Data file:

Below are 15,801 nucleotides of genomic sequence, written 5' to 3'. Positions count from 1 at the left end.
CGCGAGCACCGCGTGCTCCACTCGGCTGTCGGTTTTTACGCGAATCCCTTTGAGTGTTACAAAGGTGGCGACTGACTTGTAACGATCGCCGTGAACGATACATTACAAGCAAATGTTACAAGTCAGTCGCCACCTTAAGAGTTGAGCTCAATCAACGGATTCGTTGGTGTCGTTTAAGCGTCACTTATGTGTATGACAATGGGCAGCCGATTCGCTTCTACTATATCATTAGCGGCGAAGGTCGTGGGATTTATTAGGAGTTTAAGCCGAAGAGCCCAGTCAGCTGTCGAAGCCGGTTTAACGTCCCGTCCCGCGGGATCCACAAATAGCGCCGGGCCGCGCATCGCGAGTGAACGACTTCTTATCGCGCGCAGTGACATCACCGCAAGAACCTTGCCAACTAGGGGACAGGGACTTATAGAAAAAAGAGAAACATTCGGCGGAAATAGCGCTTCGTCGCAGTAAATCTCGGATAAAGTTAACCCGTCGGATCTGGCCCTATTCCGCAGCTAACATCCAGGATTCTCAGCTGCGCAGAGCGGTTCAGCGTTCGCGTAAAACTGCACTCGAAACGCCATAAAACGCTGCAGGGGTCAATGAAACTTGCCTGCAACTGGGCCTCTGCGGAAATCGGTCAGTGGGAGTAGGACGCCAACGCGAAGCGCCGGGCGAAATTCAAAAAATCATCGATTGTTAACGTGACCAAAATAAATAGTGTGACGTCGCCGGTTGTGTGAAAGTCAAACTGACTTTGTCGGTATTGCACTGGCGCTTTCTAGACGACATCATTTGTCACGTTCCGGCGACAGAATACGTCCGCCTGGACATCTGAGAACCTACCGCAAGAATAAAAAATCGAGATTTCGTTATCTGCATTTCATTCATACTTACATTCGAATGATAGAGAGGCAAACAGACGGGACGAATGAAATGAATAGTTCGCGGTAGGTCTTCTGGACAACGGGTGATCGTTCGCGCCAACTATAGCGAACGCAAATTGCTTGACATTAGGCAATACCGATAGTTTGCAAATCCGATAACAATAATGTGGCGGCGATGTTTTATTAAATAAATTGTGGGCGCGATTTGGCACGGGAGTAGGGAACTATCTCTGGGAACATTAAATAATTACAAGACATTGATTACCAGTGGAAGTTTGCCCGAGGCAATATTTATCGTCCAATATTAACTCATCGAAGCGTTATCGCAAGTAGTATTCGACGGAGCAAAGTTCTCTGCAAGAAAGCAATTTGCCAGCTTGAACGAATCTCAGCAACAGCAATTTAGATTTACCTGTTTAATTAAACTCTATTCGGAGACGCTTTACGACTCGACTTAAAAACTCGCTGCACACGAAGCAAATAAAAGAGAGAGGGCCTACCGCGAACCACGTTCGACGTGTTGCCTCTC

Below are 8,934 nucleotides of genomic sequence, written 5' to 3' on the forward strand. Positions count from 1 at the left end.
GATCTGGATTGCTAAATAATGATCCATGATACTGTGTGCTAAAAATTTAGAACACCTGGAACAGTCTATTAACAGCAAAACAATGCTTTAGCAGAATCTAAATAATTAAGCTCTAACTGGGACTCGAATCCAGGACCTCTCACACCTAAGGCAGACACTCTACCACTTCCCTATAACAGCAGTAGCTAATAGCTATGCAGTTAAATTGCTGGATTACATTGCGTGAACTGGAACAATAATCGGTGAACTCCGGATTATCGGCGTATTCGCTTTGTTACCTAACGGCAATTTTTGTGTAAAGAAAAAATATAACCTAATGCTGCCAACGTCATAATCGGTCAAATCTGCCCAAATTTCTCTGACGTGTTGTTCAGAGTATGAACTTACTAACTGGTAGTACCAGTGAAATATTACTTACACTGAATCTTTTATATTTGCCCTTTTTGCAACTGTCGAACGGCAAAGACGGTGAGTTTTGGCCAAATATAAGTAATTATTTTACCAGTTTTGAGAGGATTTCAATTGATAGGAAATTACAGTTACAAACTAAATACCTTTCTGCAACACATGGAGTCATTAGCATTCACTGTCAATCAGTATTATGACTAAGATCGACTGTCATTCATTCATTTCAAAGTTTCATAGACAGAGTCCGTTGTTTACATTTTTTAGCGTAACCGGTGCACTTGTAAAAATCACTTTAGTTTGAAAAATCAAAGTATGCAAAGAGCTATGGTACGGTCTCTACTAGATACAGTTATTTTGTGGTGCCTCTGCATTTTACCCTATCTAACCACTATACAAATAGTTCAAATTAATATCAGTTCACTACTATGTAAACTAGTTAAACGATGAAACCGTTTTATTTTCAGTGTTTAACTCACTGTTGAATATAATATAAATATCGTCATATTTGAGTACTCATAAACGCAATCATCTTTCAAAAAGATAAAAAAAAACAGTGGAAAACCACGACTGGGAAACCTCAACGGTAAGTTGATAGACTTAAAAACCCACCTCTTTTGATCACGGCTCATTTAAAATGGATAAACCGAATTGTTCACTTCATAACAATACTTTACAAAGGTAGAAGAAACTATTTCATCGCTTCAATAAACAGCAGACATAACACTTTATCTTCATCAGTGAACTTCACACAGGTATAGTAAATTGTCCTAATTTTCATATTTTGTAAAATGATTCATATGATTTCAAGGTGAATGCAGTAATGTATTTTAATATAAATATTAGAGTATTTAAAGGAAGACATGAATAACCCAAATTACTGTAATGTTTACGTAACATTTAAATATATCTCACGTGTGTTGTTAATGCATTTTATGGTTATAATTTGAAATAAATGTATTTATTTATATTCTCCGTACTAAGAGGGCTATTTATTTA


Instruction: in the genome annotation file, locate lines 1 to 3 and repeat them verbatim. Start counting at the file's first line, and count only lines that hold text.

Below are 15,801 nucleotides of genomic sequence, written 5' to 3'. Positions count from 1 at the left end.
CGCGAGCACCGCGTGCTCCACTCGGCTGTCGGTTTTTACGCGAATCCCTTTGAGTGTTACAAAGGTGGCGACTGACTTGTAACGATCGCCGTGAACGATACATTACAAGCAAATGTTACAAGTCAGTCGCCACCTTAAGAGTTGAGCTCAATCAACGGATTCGTTGGTGTCGTTTAAGCGTCACTTATGTGTATGACAATGGGCAGCCGATTCGCTTCTACTATATCATTAGCGGCGAAGGTCGTGGGATTTATTAGGAGTTTAAGCCGAAGAGCCCAGTCAGCTGTCGAAGCCGGTTTAACGTCCCGTCCCGCGGGATCCACAAATAGCGCCGGGCCGCGCATCGCGAGTGAACGACTTCTTATCGCGCGCAGTGACATCACCGCAAGAACCTTGCCAACTAGGGGACAGGGACTTATAGAAAAAAGAGAAACATTCGGCGGAAATAGCGCTTCGTCGCAGTAAATCTCGGATAAAGTTAACCCGTCGGATCTGGCCCTATTCCGCAGCTAACATCCAGGATTCTCAGCTGCGCAGAGCGGTTCAGCGTTCGCGTAAAACTGCACTCGAAACGCCATAAAACGCTGCAGGGGTCAATGAAACTTGCCTGCAACTGGGCCTCTGCGGAAATCGGTCAGTGGGAGTAGGACGCCAACGCGAAGCGCCGGGCGAAATTCAAAAAATCATCGATTGTTAACGTGACCAAAATAAATAGTGTGACGTCGCCGGTTGTGTGAAAGTCAAACTGACTTTGTCGGTATTGCACTGGCGCTTTCTAGACGACATCATTTGTCACGTTCCGGCGACAGAATACGTCCGCCTGGACATCTGAGAACCTACCGCAAGAATAAAAAATCGAGATTTCGTTATCTGCATTTCATTCATACTTACATTCGAATGATAGAGAGGCAAACAGACGGGACGAATGAAATGAATAGTTCGCGGTAGGTCTTCTGGACAACGGGTGATCGTTCGCGCCAACTATAGCGAACGCAAATTGCTTGACATTAGGCAATACCGATAGTTTGCAAATCCGATAACAATAATGTGGCGGCGATGTTTTATTAAATAAATTGTGGGCGCGATTTGGCACGGGAGTAGGGAACTATCTCTGGGAACATTAAATAATTACAAGACATTGATTACCAGTGGAAGTTTGCCCGAGGCAATATTTATCGTCCAATATTAACTCATCGAAGCGTTATCGCAAGTAGTATTCGACGGAGCAAAGTTCTCTGCAAGAAAGCAATTTGCCAGCTTGAACGAATCTCAGCAACAGCAATTTAGATTTACCTGTTTAATTAAACTCTATTCGGAGACGCTTTACGACTCGACTTAAAAACTCGCTGCACACGAAGCAAATAAAAGAGAGAGGGCCTACCGCGAACCACGTTCGACGTGTTGCCTCTC

Below are 8,934 nucleotides of genomic sequence, written 5' to 3' on the forward strand. Positions count from 1 at the left end.